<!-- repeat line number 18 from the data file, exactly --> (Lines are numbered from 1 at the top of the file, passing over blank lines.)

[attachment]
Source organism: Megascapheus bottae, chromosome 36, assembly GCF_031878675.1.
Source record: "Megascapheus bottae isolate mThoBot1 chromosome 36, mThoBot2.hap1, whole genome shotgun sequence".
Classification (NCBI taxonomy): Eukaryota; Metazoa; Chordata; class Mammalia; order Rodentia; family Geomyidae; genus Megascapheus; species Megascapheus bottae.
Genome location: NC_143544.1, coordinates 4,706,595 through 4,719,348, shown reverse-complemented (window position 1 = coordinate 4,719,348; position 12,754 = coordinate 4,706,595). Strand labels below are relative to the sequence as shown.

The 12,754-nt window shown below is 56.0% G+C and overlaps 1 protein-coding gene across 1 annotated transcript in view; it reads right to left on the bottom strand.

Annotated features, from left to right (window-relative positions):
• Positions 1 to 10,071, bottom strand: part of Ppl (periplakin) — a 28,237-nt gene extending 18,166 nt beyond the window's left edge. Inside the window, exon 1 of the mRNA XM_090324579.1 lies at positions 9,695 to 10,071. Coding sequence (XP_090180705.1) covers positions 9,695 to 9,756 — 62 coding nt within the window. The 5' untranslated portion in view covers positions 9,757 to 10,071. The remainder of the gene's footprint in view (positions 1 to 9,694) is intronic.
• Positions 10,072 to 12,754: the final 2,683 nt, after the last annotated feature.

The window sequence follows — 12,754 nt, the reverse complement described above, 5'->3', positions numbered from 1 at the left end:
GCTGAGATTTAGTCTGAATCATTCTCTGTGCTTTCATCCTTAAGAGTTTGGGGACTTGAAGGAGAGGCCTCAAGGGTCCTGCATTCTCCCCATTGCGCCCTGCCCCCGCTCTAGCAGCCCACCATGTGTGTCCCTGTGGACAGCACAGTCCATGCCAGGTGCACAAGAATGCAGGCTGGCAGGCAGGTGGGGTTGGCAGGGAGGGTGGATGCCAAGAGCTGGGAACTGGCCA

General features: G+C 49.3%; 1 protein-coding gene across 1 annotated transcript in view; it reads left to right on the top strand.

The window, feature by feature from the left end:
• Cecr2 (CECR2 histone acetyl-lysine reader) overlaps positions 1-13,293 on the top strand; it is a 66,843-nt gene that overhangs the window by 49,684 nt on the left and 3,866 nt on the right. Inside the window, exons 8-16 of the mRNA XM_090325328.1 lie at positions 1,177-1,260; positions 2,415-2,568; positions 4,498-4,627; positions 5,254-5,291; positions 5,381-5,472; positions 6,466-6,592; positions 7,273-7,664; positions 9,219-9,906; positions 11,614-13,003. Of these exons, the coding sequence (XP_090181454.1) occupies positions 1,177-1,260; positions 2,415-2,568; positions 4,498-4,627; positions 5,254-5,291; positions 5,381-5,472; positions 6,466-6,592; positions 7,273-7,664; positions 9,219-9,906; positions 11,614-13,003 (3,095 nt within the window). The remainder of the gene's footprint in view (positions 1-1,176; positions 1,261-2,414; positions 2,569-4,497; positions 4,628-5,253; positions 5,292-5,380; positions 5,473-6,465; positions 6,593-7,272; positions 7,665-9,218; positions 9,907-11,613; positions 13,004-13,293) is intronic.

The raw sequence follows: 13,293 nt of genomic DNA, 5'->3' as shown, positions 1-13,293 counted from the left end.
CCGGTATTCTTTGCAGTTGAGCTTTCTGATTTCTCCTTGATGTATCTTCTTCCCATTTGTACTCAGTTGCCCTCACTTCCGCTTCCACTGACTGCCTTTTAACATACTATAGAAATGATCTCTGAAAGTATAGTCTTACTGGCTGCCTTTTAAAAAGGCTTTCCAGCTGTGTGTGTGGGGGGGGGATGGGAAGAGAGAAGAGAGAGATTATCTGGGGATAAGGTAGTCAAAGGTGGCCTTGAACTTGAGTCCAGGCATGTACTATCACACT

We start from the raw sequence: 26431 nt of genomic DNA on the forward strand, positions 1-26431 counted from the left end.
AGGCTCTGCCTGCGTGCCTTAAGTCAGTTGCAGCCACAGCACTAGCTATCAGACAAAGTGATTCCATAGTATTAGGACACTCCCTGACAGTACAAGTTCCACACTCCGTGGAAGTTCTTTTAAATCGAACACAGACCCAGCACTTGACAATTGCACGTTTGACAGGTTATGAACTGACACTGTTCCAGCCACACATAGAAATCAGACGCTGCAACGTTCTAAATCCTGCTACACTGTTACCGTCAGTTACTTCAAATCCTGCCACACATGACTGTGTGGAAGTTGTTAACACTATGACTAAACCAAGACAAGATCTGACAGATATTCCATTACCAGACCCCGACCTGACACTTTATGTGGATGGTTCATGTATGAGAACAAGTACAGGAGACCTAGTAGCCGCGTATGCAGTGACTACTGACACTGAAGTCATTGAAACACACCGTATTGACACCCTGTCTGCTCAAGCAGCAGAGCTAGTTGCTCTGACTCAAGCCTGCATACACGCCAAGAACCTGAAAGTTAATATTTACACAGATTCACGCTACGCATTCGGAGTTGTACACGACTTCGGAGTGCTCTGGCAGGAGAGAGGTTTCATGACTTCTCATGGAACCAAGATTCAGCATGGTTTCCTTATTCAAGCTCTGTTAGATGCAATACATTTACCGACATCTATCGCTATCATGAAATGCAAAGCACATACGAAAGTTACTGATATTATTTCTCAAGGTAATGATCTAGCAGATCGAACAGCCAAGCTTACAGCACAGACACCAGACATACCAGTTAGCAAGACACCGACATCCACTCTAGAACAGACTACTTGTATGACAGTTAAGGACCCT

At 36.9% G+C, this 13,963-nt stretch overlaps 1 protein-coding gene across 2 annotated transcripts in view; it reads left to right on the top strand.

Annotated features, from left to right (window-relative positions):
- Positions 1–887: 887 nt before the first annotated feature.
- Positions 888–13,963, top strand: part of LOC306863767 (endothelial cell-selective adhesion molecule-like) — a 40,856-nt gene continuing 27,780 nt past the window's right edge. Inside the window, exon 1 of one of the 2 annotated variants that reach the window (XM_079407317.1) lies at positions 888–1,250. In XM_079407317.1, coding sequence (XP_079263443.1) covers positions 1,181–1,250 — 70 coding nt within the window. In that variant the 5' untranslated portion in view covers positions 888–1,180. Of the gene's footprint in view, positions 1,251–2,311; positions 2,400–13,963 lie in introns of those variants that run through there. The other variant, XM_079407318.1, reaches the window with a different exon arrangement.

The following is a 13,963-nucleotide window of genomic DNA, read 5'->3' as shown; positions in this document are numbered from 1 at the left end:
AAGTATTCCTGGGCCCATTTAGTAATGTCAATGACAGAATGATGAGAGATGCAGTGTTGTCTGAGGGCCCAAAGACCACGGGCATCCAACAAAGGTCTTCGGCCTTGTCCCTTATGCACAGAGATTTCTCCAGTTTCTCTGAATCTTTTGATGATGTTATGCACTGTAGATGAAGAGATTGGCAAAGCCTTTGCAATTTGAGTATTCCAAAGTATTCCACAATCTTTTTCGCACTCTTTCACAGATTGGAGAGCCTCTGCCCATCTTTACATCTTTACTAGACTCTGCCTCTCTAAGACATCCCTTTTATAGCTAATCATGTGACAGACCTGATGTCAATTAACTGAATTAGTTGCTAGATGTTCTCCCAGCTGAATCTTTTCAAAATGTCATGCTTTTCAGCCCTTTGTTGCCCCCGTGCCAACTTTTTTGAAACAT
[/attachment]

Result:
At 36.9% G+C, this 13,963-nt stretch overlaps 1 protein-coding gene across 2 annotated transcripts in view; it reads left to right on the top strand.